Jesus looked at him kneeling, begging for eternal life and loved him at once.
"Sell your possessions and give it all to the poor and come and follow me. "
The young man was very sad for he had great possessions. 
Jesus invited him to take up his cross and join his company of followers. Giving everything away is a cross not easy to bear, at least for one who has a lot.

Is seeking information about heaven equal to seeking admittance to heaven? I don't think it's quite the same. We don't have any evidence he did more than that. But maybe some Disciple met him at a later time and proved the claims of Jesus and taught him the way of Salvation. What about you? Has anyone explained the Way of Salvation to you?

Tuesday, April 19, 2016

Elijah After Mount Carmel

Mount Carmel was the scene of Elijah's resounding victory over the priests of Baal. After the acceptance by fire of his sacrifice on the restored altar, he executed 450 of Jezebel's priests. Ahab returned home and shared the details of the challenge with Jezebel.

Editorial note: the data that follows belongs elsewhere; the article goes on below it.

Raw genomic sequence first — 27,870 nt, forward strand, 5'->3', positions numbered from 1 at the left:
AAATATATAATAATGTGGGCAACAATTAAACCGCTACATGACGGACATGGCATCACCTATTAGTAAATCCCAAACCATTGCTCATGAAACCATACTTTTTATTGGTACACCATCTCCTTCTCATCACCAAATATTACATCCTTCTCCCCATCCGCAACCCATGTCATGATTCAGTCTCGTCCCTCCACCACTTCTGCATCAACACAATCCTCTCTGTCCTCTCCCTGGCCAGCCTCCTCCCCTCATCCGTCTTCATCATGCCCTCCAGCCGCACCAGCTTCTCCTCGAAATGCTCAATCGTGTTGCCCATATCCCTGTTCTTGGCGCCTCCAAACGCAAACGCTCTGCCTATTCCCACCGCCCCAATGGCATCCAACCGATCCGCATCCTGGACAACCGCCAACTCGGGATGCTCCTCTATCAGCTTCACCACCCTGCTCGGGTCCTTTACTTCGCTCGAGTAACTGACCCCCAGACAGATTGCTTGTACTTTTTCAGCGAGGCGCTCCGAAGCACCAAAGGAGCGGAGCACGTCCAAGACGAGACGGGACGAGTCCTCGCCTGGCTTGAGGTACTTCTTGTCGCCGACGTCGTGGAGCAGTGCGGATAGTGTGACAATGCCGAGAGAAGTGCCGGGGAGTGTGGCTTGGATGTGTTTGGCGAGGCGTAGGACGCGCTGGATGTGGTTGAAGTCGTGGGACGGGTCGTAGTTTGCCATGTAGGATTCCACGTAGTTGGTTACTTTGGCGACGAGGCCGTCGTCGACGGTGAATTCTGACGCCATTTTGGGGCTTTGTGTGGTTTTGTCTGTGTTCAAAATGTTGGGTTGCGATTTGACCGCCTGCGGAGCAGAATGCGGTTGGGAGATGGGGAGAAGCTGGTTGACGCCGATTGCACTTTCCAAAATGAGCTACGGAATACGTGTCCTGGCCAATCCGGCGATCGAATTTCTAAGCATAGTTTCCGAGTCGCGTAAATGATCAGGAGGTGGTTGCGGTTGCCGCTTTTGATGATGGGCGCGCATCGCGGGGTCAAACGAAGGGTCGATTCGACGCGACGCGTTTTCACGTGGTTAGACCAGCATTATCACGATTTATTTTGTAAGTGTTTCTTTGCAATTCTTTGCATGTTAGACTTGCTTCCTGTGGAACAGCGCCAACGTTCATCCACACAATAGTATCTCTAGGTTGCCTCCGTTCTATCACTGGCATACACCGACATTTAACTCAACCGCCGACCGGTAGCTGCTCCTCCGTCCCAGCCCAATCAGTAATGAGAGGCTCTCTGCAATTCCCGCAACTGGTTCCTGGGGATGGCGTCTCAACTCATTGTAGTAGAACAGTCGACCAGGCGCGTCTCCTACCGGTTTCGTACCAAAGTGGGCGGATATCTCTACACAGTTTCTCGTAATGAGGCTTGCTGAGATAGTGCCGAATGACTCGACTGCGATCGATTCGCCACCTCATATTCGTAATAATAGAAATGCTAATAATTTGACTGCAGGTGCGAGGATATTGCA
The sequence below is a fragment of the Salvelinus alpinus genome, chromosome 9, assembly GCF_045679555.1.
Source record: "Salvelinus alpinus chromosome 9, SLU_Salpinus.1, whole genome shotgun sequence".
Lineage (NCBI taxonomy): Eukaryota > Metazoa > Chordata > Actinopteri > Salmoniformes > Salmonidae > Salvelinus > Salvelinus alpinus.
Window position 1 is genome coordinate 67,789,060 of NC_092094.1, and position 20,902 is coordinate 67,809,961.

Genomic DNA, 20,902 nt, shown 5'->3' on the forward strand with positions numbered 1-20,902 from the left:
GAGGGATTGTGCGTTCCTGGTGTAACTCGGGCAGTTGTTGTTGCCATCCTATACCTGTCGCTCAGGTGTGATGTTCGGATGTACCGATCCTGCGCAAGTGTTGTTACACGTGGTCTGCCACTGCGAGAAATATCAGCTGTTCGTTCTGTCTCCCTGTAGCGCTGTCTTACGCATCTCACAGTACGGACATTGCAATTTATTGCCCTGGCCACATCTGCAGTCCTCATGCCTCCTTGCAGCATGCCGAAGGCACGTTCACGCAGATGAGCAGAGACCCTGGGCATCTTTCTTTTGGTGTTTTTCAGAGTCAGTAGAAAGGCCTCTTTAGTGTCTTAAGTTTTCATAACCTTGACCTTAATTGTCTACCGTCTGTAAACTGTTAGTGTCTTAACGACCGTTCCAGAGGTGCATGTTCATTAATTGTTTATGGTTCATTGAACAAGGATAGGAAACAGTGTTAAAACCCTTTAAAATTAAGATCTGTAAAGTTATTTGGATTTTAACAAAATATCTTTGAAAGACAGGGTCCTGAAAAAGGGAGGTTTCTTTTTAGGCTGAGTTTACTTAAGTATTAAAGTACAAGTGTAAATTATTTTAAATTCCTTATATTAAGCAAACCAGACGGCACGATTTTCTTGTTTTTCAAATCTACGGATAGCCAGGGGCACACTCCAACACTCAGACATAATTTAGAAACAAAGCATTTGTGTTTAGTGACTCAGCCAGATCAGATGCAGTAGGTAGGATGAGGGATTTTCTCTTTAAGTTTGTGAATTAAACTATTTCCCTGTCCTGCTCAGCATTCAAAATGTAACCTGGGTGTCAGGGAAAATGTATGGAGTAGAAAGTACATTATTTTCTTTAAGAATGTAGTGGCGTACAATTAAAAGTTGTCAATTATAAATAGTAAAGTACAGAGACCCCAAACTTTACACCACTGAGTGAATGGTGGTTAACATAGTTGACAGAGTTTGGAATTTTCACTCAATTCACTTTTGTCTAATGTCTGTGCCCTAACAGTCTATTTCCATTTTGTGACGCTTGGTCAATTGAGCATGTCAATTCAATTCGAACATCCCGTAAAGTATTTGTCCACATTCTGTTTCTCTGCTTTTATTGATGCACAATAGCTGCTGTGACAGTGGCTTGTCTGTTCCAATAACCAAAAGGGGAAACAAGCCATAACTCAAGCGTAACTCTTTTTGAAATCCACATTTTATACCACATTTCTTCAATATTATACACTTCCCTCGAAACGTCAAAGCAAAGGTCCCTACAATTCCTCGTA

Jezebel's Threat and Elijah's Retreat

She sent a messenger to Elijah saying, "May the gods punish me and do so severely if I don't make your life like like one of them by this time tomorrow."

Elijah was struck with fear and ran for his life. He came to Beersheba and left his servant there, but he continued a day's journey into the wilderness.

Elijah's life had become very challenging and exciting. Now he was in hiding and fearful. He sat down under a Broom Tree and asked God to take his life.